Share this page


There are countless reasons to choose the Solo programme, and the possibilities are endless. Here are a few examples to give you some inspiration.

Example 1

If you were good at languages in high school but decided to earn your degree in something else, you now have the chance to brush up on your French, German or Latin. If you’re studying History and you want to specialise in Russian history, then put together a Solo programme with Russian language courses. In this way you will be enriching your main area of study, and you can use Russian sources for your thesis.

Example 2

Students in the hard sciences who also have an interest in courses like History, Philosophy or Linguistics can opt for a Solo programme that goes in this direction. If you study Mathematics but also have a passion for Film and Literature, then the Humanities Lab offers you the opportunity to put together a nice film studies package. If you’re studying Medicine and hope to spend some time working in Africa, select courses offered in African languages and cultures.

Example 3

If you’re studying Art History and you would like to know more about the Golden Age, for example, you can take courses that highlight certain aspects of this period. For example: study the Golden Age from an economic, cultural, social and historical standpoint. By taking courses from different degree programmes in the area of the history, literature and economy of this historical period, you can create a programme that perfectly suits your wishes and talents.

Example 4

You can use the Solo programme to bolster your position on the job market. If you’re studying a language and your goal is to get a job in the business world, then you could take courses in areas such as economics or journalism. In this case you could also decide to do an interesting research internship. Humanities Lab Internships have to be centered around research and need to be done in an organisation which (also) conducts scientific research.

Example 5

You also have the option of taking part in a research project within your main area of study. That requires good preparation. You need to stay informed about research being conducted within your area of study. Do you have a lecturer who teaches a course concerning a research project that interests you? Then ask what the possibilities are for a Solo programme. This option is mainly attractive to students intending to continue doing research later on, such as those who want to apply for a research master’s programme.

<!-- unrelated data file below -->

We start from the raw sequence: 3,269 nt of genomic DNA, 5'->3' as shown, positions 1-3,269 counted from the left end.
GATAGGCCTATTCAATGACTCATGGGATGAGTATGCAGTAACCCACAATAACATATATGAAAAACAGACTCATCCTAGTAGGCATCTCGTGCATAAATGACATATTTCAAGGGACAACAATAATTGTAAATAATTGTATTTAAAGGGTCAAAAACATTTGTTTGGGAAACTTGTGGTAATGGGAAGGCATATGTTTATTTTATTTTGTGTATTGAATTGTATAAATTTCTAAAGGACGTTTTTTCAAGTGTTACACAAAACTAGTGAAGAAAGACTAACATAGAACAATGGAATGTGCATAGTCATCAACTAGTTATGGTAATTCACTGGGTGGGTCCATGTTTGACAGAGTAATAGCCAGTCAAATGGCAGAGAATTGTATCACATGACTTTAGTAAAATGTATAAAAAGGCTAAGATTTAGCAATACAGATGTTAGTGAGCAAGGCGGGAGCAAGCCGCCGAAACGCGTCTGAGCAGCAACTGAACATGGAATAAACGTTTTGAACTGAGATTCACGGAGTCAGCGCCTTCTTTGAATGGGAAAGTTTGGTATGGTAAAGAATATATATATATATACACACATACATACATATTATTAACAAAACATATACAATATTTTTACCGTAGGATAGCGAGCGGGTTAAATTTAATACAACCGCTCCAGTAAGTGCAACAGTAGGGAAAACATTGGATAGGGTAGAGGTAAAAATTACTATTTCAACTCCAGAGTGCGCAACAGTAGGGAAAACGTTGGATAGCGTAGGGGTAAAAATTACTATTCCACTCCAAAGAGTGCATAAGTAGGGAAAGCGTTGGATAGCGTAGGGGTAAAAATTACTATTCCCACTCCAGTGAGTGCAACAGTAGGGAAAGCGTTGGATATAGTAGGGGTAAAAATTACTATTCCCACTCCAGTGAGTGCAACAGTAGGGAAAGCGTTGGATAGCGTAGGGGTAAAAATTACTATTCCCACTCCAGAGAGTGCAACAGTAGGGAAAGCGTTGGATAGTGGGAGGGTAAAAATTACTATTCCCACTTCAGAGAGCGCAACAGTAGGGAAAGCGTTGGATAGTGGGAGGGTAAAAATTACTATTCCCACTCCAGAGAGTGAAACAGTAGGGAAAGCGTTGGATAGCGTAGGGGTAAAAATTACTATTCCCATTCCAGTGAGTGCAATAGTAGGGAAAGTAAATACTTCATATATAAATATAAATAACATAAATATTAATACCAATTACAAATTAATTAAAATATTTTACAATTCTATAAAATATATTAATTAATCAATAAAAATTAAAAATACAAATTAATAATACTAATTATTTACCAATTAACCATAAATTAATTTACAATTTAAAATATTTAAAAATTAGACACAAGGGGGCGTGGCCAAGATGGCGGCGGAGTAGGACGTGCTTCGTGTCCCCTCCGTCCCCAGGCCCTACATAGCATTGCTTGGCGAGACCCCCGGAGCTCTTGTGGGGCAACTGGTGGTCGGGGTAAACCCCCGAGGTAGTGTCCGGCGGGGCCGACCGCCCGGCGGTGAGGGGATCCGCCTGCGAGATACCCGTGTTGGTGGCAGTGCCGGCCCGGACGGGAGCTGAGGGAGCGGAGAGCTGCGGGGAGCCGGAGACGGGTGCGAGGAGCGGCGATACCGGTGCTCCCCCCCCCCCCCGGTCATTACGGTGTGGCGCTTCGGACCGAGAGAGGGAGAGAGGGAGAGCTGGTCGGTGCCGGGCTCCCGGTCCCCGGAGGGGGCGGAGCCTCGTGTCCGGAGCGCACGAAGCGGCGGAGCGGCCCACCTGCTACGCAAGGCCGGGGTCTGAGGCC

Example 6

Another option is to take a particular Honours Class and make it the core of your programme. For example, you could combine an Honours Class with a key module from the Humanities Lab Expedition programme. You could then complement this with a suitable course from the History programme. There are all sorts of combinations you could make. For example, you could combine the Expedition course Art and Literature in a Technological World with Art History courses, or you could complement the philosophically oriented Expedition course Why we Rule the World and How with Philosophy courses.

Example 7

You can centre your programme around a master’s course. You may use a maximum of 10 ECs to do so. One way to make good use of the remaining 10 ECs would be to bring up your required knowledge for the selected master’s course up to the needed standard. This way, you can take a master’s course while you are still a bachelor’s student (under certain conditions). Enquire with the Honours College Coordinators about the possibilities.

Example 8

If your main area of study includes a required stay abroad, you can take extra courses for your Solo programme at the foreign university where you will be studying. For example, if you are going to Japan, look into courses on the Japanese economy or courses in the area of art, religion, history and philosophy. Or go abroad specifically for your Solo project. Many universities offer interesting summer school programmes. You can complement these with courses at Leiden University or at another Dutch university.

Example 9

If you are studying history or linguistics then it is possible to follow a set of selected courses within your programme. This set has already been approved by the Humanities Lab board of examinations. The sets of courses consists of regular bachelor courses, so the additional demands of obtaining an average grade of at least 8.0 for all your subjects and at least a 7.0 for an individual subject applies. If you are a student of linguistics or history you do not have to choose the pre-selected sets of courses: if you choose other courses you will require the pre-approval of the examination board of Humanities Lab.

For questions and advice

With so many options at hand, you might also have a lot of questions. You are welcome to bring them to the Honours College Coordinators . They know everything there is to know about the various options and can answer your questions or advise you, and they will be happy to help you put together a challenging individualised Solo programme.

More information about enrolment and selection you can find here.


The most frequently asked questions about Humanities Lab, and their answers.


Interested? Join the Humanities Lab.


Visit an information session.

Contact us

Please contact us for the questions you might have about Humanities Lab. We will answer them.